I was able to travel down to the tip of Cape Point this morning. Below are some pics of the new sandbar located just outside Cape Hatteras National Seashore.
According to a National Park Service press release, over the last two to three months, a large sandbar has formed off Cape Hatteras National Seashore (Seashore) in the Cape Point area. Due to the number of recent water rescues the Hatteras Island Rescue Squad has made between the tip of Cape Point and the sandbar, the National Park Service and Dare County are urging all park visitors to use caution when attempting to access the offshore sandbar.
The Cape Point area is a highly dynamic location that is constantly changing through both erosion and accretion of sand. Currents between Cape Point and offshore sandbars can be very strong; therefore, the Seashore does not recommend that visitors swim or wade to these areas. The life guarded beaches at Coquina Beach, Hatteras Lighthouse Beach, and the Ocracoke Day Use Area Beach are excellent choices for swimming, especially when conditions bring dangerous rip currents to the area.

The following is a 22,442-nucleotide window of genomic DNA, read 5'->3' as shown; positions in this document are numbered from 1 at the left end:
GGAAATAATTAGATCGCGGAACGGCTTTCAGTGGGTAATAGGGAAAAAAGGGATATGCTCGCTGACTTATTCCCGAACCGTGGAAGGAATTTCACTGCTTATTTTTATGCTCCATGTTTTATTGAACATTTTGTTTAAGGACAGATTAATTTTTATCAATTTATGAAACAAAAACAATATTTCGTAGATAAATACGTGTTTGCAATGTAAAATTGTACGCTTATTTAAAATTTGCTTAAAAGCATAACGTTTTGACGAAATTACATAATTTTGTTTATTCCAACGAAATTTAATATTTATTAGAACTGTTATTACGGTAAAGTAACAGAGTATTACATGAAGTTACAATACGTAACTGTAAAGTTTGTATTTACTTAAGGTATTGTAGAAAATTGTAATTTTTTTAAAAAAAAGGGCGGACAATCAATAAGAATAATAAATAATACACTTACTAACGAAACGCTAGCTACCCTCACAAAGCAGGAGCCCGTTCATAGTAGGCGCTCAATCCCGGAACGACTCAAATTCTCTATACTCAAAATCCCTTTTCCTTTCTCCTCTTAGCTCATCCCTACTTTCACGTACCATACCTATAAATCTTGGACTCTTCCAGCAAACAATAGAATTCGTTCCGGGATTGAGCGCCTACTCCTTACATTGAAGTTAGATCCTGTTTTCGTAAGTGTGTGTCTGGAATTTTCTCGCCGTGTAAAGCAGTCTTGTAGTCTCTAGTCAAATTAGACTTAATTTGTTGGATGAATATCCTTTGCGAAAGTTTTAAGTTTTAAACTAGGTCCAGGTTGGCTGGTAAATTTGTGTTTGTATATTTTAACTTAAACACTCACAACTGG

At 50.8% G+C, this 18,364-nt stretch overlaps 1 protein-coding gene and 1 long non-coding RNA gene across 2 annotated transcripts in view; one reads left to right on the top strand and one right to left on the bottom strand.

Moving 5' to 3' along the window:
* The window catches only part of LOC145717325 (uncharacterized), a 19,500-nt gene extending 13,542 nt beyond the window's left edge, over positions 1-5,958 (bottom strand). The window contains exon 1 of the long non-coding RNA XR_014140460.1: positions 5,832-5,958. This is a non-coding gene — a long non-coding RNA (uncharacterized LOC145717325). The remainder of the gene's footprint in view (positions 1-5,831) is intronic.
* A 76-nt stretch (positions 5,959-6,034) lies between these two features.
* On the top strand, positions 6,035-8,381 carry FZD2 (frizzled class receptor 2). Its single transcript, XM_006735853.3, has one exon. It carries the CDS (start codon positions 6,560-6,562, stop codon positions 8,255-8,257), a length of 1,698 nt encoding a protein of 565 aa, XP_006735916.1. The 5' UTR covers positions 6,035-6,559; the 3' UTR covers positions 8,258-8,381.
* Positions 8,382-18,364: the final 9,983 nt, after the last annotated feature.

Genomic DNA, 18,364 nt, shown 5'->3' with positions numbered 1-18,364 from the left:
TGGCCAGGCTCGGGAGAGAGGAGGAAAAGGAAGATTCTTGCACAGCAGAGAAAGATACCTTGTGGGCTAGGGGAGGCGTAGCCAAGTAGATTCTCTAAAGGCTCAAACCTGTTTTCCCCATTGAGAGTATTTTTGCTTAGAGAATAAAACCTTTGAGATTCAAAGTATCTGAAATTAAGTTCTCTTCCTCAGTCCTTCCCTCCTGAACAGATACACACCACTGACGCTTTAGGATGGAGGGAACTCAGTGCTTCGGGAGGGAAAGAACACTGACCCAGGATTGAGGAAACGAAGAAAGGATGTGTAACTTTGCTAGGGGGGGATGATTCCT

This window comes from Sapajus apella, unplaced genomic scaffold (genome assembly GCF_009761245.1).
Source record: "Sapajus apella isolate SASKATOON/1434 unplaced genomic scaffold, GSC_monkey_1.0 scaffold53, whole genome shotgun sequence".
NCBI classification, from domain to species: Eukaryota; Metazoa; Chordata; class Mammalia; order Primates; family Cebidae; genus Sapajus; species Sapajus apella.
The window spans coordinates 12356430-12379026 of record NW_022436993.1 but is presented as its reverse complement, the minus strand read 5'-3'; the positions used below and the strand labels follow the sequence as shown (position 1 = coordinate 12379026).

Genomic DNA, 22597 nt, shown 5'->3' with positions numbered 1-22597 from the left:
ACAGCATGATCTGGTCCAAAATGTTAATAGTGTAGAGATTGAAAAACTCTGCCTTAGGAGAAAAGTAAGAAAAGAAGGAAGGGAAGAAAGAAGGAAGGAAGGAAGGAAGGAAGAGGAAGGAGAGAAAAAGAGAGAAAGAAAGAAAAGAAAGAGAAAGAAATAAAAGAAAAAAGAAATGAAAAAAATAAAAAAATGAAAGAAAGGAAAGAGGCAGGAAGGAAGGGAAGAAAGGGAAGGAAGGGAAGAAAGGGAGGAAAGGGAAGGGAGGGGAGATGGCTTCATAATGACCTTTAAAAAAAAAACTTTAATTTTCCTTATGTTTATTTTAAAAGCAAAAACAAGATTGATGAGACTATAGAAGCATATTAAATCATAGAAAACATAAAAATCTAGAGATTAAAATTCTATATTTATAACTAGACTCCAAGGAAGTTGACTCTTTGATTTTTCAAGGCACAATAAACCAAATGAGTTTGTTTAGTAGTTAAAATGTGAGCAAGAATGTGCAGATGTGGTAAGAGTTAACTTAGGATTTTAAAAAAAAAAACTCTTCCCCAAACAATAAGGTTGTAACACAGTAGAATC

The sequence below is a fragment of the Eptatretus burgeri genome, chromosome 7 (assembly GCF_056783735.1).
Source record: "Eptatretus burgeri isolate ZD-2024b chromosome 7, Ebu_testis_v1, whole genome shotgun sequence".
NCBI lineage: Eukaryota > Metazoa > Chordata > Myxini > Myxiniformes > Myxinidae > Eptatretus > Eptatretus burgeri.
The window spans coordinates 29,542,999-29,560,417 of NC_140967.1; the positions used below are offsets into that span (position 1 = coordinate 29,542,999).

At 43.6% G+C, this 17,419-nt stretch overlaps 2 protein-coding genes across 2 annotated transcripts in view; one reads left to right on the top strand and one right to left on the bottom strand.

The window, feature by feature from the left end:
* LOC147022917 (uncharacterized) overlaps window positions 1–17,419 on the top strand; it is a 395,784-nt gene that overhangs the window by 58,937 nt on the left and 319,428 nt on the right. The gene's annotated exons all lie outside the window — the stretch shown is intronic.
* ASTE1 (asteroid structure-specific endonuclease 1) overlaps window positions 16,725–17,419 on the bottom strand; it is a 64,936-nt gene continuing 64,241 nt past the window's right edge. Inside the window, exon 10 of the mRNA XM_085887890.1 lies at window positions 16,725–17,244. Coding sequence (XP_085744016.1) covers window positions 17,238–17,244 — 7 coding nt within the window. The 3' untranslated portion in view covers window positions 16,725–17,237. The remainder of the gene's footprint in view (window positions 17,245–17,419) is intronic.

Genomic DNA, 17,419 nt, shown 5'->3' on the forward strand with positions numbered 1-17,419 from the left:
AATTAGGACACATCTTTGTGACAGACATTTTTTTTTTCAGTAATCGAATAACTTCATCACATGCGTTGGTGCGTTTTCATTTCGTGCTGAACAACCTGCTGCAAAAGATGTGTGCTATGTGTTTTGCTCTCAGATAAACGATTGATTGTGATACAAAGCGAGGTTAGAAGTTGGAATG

If interested in accessing the new sandbar, Seashore Superintendent David Hallac states that, “traveling to the sandbar is best accomplished by experienced kayakers or paddle boarders that are using appropriate flotation and mindful of the tides and strong currents in the area.”
The Hatteras Island Rescue Squad offers free Rip Current Hazards & Beach Safety training to the public every Monday starting at 9:00 am.
To celebrate World Oceans Month, the National Park Service is hosting three beach cleanups at Cape Hatteras National Seashore.